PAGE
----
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# Fracture Mechanics

Περίληψη:

Fracture mechanics approaches require that an initial crack size be known or assumed. For components with imperfections or defects (such as welding porosities, inclusions and casting defects, etc.) an initial crack size may be known. Alternatively, for an estimate of the total fatigue life of a defect-free material, fracture mechanics approaches can be used to determine propagation. Strain-life approaches may then be used to determine initiation life, with the total life being the sum of these two estimates.

Unexpected failure of buildings, bridges, weapons, ships, trains, airplanes, and various machines has occurred throughout the industrial world. A number of these failures have been due to poor design. However, it has been discovered that many failures have been caused by preexisting flaws in materials that initiate crack that grow and lead to fracture. This discovery has, in a sense, lead to the field of study known as fracture mechanics.

The field of fracture mechanics is extremely broad. It includes applications in engineering, studies in applied mechanics (including elasticity and plasticity), and materials science (including fracture processes, fracture criteria, and crack propagation). A successful application of fracture mechanics requires some understanding of the whole field.

The fatigue life of a component is made up of initiation and propagation stages. This is illustrated schematically in Fig. 1

Figure 1. Initiation and propagation portions of fatigue life

The size of the crack at the transition from initiation to propagation is usually unknown and often depends on the point of view of the analyst and the size of the component being analyzed. For example, for a researcher equipped with microscopic equipment it may be on the order of a crystal imperfection, dislocation,or a 0,1 mm-crack, while to the inspector in the field it may be the smallest crack that is readily detectable with nondestructive inspection equipment.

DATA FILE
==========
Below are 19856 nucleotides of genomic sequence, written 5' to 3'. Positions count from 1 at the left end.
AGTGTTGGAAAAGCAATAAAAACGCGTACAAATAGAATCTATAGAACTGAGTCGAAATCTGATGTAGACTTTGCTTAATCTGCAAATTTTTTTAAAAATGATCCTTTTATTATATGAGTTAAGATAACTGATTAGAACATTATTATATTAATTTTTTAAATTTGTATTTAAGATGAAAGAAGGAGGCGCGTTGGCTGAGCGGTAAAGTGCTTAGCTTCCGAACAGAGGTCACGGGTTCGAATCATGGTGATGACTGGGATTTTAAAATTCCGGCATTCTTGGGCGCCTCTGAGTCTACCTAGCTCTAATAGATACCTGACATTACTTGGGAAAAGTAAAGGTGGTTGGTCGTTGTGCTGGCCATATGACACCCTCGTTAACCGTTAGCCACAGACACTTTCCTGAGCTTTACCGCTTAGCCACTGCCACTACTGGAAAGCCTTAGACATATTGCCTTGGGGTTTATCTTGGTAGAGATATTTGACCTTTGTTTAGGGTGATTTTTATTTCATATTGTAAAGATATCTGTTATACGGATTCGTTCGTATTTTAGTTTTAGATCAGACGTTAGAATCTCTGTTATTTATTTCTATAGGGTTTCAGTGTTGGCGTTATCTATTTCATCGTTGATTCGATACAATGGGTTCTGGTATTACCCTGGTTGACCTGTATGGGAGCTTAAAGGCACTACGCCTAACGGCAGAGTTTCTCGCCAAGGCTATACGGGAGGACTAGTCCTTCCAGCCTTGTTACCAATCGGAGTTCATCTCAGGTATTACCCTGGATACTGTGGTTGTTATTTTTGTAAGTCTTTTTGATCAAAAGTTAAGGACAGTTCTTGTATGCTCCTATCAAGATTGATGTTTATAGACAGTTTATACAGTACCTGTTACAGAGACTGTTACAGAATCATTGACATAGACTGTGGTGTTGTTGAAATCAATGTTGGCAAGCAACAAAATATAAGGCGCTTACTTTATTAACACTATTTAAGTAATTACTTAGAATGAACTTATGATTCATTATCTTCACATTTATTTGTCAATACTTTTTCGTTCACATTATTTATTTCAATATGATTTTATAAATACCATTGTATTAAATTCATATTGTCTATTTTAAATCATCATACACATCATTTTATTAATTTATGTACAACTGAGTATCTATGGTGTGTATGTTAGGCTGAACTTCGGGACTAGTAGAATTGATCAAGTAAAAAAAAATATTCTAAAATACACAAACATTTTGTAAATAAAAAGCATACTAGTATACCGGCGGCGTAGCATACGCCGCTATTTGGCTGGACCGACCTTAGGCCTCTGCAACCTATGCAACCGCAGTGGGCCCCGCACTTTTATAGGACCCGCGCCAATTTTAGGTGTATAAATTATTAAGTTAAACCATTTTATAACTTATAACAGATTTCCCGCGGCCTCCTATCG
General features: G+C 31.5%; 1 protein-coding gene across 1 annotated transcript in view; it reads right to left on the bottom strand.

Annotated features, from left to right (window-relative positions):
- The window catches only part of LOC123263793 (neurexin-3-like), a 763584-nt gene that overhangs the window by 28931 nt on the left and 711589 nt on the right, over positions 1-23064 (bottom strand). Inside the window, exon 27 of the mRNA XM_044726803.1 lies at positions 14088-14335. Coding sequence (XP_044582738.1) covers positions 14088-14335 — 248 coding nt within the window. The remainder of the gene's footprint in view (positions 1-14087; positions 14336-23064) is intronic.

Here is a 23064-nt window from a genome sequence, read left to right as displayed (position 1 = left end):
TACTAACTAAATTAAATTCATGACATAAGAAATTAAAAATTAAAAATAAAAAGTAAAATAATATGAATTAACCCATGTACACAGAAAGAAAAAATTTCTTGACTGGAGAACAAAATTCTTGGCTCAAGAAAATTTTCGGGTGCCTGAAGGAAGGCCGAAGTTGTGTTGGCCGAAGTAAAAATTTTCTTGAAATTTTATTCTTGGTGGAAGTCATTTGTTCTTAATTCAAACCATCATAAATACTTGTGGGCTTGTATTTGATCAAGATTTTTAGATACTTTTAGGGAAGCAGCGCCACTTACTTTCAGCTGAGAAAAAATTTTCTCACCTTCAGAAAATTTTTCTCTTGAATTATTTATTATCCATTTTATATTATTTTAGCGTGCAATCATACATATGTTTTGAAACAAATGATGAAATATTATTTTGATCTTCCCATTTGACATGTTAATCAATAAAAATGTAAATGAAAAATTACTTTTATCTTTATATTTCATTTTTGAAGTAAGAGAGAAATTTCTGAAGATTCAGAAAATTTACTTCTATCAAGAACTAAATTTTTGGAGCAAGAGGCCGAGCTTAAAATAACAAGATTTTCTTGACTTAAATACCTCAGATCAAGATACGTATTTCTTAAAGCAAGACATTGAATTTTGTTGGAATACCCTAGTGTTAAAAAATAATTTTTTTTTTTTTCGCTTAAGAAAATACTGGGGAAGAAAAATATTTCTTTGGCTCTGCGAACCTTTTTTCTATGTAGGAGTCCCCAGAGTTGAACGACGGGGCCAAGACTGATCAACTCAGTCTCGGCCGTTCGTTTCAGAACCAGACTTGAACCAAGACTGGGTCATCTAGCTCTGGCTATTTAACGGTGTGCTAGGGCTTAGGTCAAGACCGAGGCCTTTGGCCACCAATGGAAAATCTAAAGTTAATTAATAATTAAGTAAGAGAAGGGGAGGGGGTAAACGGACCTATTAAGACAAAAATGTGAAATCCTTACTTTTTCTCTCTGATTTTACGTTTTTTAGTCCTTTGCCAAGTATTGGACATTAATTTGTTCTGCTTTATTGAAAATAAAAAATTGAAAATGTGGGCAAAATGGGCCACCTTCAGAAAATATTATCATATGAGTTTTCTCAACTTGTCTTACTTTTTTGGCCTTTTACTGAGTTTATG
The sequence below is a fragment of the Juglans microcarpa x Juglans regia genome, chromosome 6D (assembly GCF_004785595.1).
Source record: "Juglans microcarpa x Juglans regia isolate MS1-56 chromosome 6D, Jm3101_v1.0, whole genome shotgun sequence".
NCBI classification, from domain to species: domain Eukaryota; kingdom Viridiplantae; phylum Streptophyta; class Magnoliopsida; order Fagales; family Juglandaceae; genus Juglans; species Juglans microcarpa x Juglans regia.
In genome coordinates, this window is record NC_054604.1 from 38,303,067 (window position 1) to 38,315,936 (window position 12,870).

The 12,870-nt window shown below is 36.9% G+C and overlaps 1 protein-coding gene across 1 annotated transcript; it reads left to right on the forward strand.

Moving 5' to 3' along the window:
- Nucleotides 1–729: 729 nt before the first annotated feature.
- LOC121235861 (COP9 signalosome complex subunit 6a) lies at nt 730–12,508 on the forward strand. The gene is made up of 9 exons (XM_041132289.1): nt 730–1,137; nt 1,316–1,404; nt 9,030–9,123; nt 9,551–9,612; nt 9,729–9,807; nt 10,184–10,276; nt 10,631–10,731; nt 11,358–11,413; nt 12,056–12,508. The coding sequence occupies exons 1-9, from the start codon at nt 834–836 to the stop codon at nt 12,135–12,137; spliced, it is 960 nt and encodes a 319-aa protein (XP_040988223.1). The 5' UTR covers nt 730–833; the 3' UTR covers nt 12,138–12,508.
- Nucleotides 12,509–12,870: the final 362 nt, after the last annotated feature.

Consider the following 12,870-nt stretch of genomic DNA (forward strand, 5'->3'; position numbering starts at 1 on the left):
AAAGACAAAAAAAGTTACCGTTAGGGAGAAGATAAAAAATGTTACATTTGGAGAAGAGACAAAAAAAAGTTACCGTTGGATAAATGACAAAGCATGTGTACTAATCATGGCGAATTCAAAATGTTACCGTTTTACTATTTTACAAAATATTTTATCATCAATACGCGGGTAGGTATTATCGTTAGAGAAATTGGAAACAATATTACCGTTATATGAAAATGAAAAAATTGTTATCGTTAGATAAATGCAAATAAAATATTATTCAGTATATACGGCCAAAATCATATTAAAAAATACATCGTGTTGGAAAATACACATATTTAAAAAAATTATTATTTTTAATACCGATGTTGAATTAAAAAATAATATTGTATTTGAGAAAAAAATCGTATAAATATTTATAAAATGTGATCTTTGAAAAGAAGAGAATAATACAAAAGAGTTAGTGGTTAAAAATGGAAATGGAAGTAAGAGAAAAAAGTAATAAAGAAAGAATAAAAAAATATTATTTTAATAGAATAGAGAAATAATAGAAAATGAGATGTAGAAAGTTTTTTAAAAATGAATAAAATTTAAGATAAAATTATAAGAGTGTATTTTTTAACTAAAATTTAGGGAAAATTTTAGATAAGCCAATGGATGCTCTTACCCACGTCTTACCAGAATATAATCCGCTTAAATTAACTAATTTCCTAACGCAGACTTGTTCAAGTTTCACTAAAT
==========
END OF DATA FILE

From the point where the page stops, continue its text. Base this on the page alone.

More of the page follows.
Nevertheless, the distinction between the initiation life and propagation life is important. At low strain amplitudes up to 90% of the life may be taken up with initiation, while at high amplitudes the majority of the fatigue life may be spent propagating a crack. Fracture mechanics approaches are used to estimate the propagation life.

Fracture mechanics approaches require that an initial crack size be known or assumed. For components with imperfections or defects such as welding porosities, inclusions and casting defects, etc. an initial crack size may be known.

Alternatively, for an estimate of the total fatigue life of a defect-free material, fracture mechanics approaches can be used to determine propagation. Strain-life approaches may then be used to determine initiation life, with the total life being the sum of these two estimates.

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Total Materia Extended Range includes the largest database of fracture mechanics parameters for hundreds of metal alloys and heat treatments conditions. K1C, KC, crack growth and Paris law parameters are given, with the corresponding graph of crack growth.

Monotonic properties are added for the reference, as well as estimates of missing parameters based on monotonic properties where applicable.

Enter the material of interest into the quick search field. You can optionally narrow your search by specifying the country/standard of choice in the designated field and click Search.

After clicking the material from the resulting list, a list of subgroups that are standard specifications appears.

Because Total Materia Extended Range fracture mechanics parameters are neutral to standard specifications, you can review fracture mechanics data by clicking the appropriate link for any of the subgroups.

The data are given in a tabular format, with the Paris curve (Region II) where applicable. Explicit references to the data sources are given for each dataset.

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